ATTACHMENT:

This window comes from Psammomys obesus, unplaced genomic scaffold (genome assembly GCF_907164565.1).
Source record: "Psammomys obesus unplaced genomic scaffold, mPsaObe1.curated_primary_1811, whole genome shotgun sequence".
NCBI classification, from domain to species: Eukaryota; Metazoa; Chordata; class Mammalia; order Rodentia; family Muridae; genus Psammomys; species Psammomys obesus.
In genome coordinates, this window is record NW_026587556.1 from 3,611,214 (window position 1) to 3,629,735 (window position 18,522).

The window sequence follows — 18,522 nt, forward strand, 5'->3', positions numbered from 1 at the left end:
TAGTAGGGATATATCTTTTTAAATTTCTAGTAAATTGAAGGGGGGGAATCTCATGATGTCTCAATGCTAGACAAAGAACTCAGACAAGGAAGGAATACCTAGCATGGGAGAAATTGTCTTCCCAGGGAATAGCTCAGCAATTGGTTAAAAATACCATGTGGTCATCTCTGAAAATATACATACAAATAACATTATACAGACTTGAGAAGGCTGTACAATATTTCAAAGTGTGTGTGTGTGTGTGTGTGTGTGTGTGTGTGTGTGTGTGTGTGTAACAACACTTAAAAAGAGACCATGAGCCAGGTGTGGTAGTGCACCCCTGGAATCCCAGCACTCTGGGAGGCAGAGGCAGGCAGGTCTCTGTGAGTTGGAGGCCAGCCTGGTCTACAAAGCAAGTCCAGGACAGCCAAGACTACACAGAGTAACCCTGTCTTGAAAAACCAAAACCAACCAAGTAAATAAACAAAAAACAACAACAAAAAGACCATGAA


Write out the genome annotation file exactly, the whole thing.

This window comes from Psammomys obesus, unplaced genomic scaffold (genome assembly GCF_907164565.1).
Source record: "Psammomys obesus unplaced genomic scaffold, mPsaObe1.curated_primary_1811, whole genome shotgun sequence".
NCBI classification, from domain to species: Eukaryota; Metazoa; Chordata; class Mammalia; order Rodentia; family Muridae; genus Psammomys; species Psammomys obesus.
In genome coordinates, this window is record NW_026587556.1 from 3,611,214 (window position 1) to 3,629,735 (window position 18,522).

The window sequence follows — 18,522 nt, forward strand, 5'->3', positions numbered from 1 at the left end:
TAGTAGGGATATATCTTTTTAAATTTCTAGTAAATTGAAGGGGGGGAATCTCATGATGTCTCAATGCTAGACAAAGAACTCAGACAAGGAAGGAATACCTAGCATGGGAGAAATTGTCTTCCCAGGGAATAGCTCAGCAATTGGTTAAAAATACCATGTGGTCATCTCTGAAAATATACATACAAATAACATTATACAGACTTGAGAAGGCTGTACAATATTTCAAAGTGTGTGTGTGTGTGTGTGTGTGTGTGTGTGTGTGTGTGTGTGTGTAACAACACTTAAAAAGAGACCATGAGCCAGGTGTGGTAGTGCACCCCTGGAATCCCAGCACTCTGGGAGGCAGAGGCAGGCAGGTCTCTGTGAGTTGGAGGCCAGCCTGGTCTACAAAGCAAGTCCAGGACAGCCAAGACTACACAGAGTAACCCTGTCTTGAAAAACCAAAACCAACCAAGTAAATAAACAAAAAACAACAACAAAAAGACCATGAA